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Gold, incentives and meh

I'm a German GP and I'm having to review my circumstances

Dr Roy Melamed 

I’m German and not officially entitled to an opinion about Brexit. It seems to have come to this, thanks to populism, propaganda and lies (…now where have I heard that one before?)

I’ve lived here and worked for the NHS for the last 30 years; I’m bringing up my family here; have a house; pay my income tax, national insurance, council tax and car tax, and have never claimed a single benefit.

And I came here out of choice, not because I had to or because the job is better-paid here (it’s not), or because I didn’t have a job back home (I did).

I dared to consider myself as equal. Actually, I never thought of that fact before June 2016, but in hindsight, I considered myself as equal without ever having to think about it.

Can the country really afford to get rid of doctors?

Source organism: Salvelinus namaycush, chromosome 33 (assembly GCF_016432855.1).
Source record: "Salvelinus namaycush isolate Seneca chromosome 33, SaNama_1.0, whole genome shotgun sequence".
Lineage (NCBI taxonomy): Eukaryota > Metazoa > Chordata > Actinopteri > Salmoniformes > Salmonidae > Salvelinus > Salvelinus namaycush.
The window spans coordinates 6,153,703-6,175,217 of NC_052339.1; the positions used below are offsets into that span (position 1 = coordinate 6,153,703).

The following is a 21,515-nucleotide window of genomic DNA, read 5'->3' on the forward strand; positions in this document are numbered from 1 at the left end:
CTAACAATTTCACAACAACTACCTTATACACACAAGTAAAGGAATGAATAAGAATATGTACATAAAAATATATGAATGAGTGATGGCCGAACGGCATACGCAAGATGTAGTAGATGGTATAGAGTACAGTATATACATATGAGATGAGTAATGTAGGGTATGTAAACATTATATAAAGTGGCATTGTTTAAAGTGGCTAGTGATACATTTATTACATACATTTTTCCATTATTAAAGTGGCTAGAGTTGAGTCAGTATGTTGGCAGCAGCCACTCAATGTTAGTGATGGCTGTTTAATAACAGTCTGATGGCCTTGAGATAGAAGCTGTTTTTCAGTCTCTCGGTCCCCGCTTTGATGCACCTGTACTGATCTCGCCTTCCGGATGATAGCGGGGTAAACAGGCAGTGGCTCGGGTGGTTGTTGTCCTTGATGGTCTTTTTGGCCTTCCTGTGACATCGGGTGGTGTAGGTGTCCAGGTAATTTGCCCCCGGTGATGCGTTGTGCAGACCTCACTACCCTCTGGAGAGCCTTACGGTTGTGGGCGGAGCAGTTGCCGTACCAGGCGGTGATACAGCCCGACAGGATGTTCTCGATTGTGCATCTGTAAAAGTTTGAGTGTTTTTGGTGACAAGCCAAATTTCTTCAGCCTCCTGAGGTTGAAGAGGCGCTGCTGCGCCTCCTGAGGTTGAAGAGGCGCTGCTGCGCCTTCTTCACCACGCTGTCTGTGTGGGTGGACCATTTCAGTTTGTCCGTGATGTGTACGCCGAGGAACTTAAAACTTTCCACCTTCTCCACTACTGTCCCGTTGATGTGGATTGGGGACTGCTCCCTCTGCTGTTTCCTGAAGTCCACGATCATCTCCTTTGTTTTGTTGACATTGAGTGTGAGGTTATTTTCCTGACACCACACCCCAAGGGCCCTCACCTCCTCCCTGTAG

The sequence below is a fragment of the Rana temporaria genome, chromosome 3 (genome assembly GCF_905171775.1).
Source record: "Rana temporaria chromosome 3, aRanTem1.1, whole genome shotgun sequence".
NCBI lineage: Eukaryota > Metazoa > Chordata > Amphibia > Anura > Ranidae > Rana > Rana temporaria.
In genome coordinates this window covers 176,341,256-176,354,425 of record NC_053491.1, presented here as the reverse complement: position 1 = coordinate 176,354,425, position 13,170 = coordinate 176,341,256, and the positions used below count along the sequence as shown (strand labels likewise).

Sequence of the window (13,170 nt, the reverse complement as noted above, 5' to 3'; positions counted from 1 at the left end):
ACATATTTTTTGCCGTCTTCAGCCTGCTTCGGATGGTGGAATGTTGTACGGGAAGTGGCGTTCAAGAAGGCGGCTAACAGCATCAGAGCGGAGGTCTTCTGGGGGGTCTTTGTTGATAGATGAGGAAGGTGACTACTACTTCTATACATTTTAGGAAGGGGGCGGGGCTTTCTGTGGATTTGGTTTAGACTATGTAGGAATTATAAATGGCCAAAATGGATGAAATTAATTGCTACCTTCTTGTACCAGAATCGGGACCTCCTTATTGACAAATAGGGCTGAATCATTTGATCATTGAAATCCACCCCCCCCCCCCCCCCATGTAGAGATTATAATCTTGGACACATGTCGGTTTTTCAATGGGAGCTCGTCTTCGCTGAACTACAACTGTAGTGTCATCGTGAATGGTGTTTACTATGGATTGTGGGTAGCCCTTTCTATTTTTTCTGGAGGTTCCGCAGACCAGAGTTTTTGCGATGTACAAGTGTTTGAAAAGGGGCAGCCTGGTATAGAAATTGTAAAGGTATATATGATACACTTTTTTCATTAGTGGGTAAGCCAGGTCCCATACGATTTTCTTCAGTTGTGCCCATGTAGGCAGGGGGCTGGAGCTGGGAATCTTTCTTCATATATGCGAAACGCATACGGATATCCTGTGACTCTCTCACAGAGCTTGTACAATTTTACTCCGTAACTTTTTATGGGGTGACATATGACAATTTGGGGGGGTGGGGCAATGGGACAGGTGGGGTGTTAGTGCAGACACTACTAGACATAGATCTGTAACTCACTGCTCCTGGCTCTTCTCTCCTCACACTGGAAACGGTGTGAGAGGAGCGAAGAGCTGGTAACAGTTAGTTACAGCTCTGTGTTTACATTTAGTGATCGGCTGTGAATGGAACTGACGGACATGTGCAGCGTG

This, along with suddenly having to apply to be allowed to stay, almost like having to beg, leaves a bitter taste. It’s humiliating. 

The fact that applying for ‘settled status’ received the answer that the Home Office has no record for me for the last seven years and therefore I can’t even have pre-settled status without submitting more information made me, like so many others in my position, think whether I really needed this. 

So now I’m considering my options.

Doctors are needed, and not only in the NHS. Conditions aren’t going anywhere and the recruitment crisis is swinging from record to record. Can the country really afford to get rid of us?